To be completed in class on Monday November 7. If you are absent, you should attach the Assignment 4-5 to your Junod essay (Assignment 4-4) and get both assignments to me a.s.a.p. in hard copy format.
On page 6 of the Student Guide, one of the reflective goals states that your final portfolio reflective essay will
…account for and evaluate the choices made in the interpretive essays by… considering the writer’s own composing and design strategies given the purpose, context, medium, and audience.
Given this course goal, re-read your essay drafts as they are now and write a reflective essay in which you identify your purposes, context, medium, and audience. Looking back at pages 2-11 in The DK Handbook might be helpful as you decide how to approach doing this. It may also be helpful to reference the statements of purpose your wrote for your Kalman and Neufeld essays.
Then, analyze several writing choices or composing/design strategies that you used in your writing for these essays, in light of how you identified your purposes, context, medium, and audience. Be sure to provide evidence from your own essay to support your claims; discuss specific places in your interpretive essays that serve your purposes.
Due: Monday 11/7
Format: Bring two printed and stapled copies of your essay to class. Also, please bring all your past paper drafts, revision notes, and statements of purpose that you wrote for your essays.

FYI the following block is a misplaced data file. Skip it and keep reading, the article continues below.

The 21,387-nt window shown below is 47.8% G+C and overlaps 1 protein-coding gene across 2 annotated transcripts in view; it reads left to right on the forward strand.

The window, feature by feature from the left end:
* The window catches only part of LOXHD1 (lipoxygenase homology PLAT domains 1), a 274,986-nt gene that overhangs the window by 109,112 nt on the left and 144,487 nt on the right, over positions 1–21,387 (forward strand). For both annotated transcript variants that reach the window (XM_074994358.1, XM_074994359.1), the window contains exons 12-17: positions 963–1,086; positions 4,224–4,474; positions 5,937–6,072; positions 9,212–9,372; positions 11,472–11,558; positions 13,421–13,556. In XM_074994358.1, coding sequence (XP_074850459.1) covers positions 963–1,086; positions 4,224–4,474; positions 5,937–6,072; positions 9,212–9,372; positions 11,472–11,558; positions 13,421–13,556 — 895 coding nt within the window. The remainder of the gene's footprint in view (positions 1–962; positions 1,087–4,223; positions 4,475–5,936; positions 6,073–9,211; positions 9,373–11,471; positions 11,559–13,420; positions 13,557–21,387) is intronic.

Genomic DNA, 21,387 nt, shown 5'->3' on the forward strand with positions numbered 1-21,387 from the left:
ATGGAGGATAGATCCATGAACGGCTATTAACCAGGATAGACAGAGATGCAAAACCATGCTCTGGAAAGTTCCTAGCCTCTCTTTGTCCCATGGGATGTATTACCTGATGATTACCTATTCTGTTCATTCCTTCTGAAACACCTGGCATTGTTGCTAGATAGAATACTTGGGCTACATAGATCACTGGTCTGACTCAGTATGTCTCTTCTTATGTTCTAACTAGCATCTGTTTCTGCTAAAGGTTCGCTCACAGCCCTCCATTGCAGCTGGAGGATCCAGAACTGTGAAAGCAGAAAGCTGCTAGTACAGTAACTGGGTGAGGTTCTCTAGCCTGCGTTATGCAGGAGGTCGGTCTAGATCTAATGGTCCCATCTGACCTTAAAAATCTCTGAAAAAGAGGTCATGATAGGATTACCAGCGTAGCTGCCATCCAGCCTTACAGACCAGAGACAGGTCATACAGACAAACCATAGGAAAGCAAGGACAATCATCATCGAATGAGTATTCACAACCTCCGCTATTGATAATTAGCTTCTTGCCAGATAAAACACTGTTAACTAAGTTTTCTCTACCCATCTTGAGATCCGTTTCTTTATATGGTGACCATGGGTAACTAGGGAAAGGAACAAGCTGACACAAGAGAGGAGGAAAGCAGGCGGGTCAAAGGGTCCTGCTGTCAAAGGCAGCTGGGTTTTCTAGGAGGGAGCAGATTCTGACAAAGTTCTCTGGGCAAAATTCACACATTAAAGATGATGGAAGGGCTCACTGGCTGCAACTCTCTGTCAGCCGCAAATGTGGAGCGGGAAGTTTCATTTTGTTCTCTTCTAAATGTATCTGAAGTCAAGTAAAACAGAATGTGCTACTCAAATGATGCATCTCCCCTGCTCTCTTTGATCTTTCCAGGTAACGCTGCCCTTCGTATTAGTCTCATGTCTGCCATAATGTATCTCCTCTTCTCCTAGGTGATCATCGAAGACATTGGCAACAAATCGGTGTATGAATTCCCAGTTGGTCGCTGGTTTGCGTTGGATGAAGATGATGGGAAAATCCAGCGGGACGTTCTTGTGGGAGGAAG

Length: Aim for a full three pages, which is a “safe” length that you should strive to meet (or exceed) in all three of your final portfolio essays.
Directions: Using what you learned from your previous writing about Tom Junod’s magazine article “The Falling Man,” write a formal essay that pulls all the pieces together into a clear and coherent explanation of the article as a whole. How do Junod’s main strategies fit together in order to accomplish his overall purpose, given his audience and context — as you understand it? In other words, use your sense of Junod’s rhetorical situation to support the interpretation you offer.
As you write, use the quoting/paraphrasing guidelines you learned in class (download handout here) to incorporate and analyze evidence from “The Falling Man.” You can also use properly-cited evidence from class discussion and the writing of others in class to support your critical interpretation. Use this essay as a chance to demonstrate how your particular understanding of this text has been arrived at critically, so choose your supporting evidence from across the text.